California Farmers Fret Over Labor Shortages As Trump Vows To Deport Their Work Force

Unbeknownst to most Americans, the Central Valley of California is an agricultural powerhouse producing nearly 50% of all fruits and vegetables grown in the United States, including over 90% of popular items like almonds, carrots and table grapes.  But producing all those fruits and vegetables is extremely labor intensive requiring up to nearly 500,000 laborers each year.  The problem is that those jobs are extremely seasonal (see chart below) and extremely difficult requiring hours of back-breaking work in the 100-degree California sun.

California Farmworkers


Needless to say, America's snowflakes have no interest in such "back-breaking" work and so California farmers have grown reliant on migrant labor from Mexico to grow and harvest their crops.  Which is why Trump's deportation vows have California's farmers a bit concerned.

As one farm labor contractor told the Associated Press, farmers are growing increasingly concerned that there won't be enough labor for the 2017 season.

"Our workers are scared," said Joe Garcia, a farm labor contractor who hires up to 4,000 people each year to pick grapes from Napa to Bakersfield and along the Central Coast. "If they're concerned, we're concerned."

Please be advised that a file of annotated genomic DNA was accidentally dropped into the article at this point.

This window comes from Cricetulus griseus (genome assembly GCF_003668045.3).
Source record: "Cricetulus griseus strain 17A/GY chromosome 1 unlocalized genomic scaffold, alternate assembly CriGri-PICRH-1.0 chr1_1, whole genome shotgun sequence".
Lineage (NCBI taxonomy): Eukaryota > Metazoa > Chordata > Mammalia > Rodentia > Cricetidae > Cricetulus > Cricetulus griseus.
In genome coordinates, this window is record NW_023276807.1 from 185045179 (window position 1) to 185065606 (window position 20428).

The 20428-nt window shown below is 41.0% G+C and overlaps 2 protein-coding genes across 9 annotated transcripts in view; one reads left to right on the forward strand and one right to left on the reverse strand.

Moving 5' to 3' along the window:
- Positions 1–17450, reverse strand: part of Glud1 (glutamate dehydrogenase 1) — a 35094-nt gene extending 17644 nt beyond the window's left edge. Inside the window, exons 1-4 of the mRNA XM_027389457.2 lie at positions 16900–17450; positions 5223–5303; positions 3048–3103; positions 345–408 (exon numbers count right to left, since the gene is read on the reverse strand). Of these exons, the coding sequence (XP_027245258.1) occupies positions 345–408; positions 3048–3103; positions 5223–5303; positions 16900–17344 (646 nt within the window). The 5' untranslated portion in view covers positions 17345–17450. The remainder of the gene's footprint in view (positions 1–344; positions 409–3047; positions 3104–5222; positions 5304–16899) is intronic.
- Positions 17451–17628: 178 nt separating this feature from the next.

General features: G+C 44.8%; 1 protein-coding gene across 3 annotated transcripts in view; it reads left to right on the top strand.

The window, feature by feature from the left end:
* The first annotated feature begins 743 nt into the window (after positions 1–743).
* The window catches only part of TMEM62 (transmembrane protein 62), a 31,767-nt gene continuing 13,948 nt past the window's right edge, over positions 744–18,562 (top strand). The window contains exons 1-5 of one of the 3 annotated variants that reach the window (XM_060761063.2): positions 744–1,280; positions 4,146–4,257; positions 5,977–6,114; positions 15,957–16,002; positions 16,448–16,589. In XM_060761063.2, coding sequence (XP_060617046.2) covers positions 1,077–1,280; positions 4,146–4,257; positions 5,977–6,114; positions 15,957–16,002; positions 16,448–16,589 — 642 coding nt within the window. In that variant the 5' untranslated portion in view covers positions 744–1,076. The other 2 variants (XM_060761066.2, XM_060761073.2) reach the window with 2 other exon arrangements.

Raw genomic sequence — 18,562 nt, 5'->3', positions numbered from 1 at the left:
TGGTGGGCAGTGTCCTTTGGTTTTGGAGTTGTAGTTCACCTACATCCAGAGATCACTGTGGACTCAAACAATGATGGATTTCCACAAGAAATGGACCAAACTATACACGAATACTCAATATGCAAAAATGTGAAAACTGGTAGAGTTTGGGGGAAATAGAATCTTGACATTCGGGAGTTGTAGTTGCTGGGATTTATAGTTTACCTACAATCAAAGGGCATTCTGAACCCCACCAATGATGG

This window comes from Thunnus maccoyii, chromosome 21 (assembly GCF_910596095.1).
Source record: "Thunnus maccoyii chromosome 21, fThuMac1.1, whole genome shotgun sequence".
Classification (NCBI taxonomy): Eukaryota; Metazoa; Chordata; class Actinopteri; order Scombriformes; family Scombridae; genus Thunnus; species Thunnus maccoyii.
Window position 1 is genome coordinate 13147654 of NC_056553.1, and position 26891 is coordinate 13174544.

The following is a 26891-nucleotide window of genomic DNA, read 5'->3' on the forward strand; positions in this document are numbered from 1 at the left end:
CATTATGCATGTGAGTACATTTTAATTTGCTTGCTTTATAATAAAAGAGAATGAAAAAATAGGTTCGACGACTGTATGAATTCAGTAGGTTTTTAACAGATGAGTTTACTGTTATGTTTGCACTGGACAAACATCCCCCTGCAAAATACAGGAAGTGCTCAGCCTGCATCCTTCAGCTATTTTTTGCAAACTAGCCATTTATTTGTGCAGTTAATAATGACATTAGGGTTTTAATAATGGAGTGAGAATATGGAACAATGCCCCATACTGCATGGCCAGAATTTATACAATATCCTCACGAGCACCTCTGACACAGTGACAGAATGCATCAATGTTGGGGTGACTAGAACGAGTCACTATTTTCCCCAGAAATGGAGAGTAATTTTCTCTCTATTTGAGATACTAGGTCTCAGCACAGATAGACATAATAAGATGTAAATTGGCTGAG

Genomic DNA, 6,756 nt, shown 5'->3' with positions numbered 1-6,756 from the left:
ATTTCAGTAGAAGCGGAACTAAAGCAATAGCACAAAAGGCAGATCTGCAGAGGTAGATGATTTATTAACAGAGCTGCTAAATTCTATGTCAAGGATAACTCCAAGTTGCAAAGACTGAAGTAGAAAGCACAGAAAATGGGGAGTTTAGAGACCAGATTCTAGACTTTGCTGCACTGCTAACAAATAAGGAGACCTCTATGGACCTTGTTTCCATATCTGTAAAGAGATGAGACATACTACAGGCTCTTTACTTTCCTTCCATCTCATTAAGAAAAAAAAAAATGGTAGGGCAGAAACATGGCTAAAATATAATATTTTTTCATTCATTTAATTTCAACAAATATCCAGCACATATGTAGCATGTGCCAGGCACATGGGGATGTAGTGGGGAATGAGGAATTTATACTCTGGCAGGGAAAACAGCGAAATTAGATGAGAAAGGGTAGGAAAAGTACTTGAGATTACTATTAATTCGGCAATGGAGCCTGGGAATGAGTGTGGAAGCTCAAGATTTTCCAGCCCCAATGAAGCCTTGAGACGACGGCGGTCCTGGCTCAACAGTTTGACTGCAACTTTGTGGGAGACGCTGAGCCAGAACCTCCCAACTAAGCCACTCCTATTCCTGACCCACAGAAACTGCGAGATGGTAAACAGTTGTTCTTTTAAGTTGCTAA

Since Election Day, Garcia's crews throughout the state have been asking what will happen to them when Trump takes office. Farmers also are calling to see if they'll need to pay more to attract people to prune the vines, he said.


Garcia tells farmers not to panic. They'll learn how many return from Mexico after the holidays. "We'll plan around what we have," he tells them. "That's all we can do."

But some farmers are planning for the worst and investing additional capital now to make their operations more labor efficient.  Fresno farmer Kevin Herman said he's heard too many stories of workers that don't plan to return from their holiday trips to Mexico for the 2017 ag season.

Days after Donald Trump won the White House vowing to deport millions of people in the country illegally and fortify the Mexican border, California farmer Kevin Herman ordered nearly $600,000 in new equipment, cutting the number of workers he'll need starting with the next harvest.


Herman, who grows figs, persimmons and almonds in the nation's most productive farming state, said Trump's comments pushed him to make the purchase, larger than he would have otherwise.


Plus, Herman said, he's heard too many workers question whether they'll return from their holiday trips to Mexico. "It's stories like that that have motivated me to become efficient and upgrade my equipment," Herman said.


"No doubt about it," Herman said. "I probably wouldn't have spent as much or bought as much machinery as I did."

Of course, there is a clearing labor price for America's snowflakes to take these jobs provided Americans are willing to pay double for their tomatoes and carrots.  That said, we suspect moving production to Mexico and importing food to U.S. supermarkets, even with Trump's 35% tariff, is the more economical solution.